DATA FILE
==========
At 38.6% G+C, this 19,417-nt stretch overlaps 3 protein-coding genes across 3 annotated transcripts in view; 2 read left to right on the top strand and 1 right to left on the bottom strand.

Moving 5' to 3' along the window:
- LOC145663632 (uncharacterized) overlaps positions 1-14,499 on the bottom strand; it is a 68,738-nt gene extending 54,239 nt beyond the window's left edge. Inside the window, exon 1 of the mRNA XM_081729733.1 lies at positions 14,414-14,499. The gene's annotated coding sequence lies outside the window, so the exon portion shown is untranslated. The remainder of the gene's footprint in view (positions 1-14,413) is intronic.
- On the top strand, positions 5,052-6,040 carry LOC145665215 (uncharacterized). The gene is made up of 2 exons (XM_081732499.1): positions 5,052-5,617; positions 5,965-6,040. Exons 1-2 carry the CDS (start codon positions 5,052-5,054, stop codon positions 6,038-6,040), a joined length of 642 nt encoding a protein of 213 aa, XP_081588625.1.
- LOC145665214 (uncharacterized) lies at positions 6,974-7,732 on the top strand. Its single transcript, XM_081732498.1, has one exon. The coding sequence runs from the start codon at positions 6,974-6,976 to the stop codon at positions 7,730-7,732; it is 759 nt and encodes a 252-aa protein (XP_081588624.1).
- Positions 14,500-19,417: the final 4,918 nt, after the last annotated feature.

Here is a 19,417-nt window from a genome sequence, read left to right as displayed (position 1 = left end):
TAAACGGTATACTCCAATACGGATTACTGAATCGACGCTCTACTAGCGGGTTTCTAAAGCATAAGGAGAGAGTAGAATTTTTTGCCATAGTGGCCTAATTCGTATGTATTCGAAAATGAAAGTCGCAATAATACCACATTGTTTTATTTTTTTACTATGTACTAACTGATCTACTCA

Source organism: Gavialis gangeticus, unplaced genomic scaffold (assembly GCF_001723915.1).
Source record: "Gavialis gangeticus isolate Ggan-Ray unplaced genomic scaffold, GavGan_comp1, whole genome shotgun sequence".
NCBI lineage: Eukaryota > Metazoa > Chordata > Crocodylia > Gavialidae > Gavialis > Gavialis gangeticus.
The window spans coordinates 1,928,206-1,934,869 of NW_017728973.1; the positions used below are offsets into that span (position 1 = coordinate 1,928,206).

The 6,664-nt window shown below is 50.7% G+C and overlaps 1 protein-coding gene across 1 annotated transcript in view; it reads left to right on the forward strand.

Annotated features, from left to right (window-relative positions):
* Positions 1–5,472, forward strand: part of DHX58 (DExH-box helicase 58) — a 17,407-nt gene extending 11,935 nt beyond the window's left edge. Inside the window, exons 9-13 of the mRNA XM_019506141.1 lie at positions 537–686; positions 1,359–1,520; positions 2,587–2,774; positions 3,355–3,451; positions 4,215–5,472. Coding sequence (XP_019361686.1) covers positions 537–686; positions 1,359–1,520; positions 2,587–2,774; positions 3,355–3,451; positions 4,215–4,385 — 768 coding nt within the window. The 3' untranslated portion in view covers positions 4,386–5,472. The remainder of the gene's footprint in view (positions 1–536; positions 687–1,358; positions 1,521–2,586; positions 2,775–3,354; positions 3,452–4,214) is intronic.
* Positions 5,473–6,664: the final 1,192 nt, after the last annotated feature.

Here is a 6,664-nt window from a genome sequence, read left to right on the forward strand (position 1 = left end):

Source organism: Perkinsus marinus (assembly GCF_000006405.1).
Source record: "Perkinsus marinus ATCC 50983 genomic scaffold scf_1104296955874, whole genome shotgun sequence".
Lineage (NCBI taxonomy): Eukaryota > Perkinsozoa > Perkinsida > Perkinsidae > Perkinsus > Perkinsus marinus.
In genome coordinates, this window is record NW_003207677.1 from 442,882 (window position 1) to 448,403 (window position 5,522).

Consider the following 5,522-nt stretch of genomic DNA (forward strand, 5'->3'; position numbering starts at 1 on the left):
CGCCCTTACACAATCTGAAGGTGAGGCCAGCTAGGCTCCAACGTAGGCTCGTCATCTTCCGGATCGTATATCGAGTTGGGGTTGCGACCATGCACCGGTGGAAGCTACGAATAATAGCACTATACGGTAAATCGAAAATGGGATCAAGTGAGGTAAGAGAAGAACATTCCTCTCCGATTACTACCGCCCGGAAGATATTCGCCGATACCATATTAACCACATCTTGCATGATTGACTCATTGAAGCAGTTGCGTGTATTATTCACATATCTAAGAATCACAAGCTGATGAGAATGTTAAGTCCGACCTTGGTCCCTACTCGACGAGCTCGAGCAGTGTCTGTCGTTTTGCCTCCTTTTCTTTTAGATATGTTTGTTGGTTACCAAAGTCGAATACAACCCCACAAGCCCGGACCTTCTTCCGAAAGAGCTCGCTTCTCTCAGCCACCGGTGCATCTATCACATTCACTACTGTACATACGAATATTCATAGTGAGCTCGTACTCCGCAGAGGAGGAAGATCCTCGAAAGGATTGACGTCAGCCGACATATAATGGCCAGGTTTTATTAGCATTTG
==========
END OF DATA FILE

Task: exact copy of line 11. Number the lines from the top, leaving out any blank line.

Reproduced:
NCBI lineage: Eukaryota > Metazoa > Chordata > Crocodylia > Gavialidae > Gavialis > Gavialis gangeticus.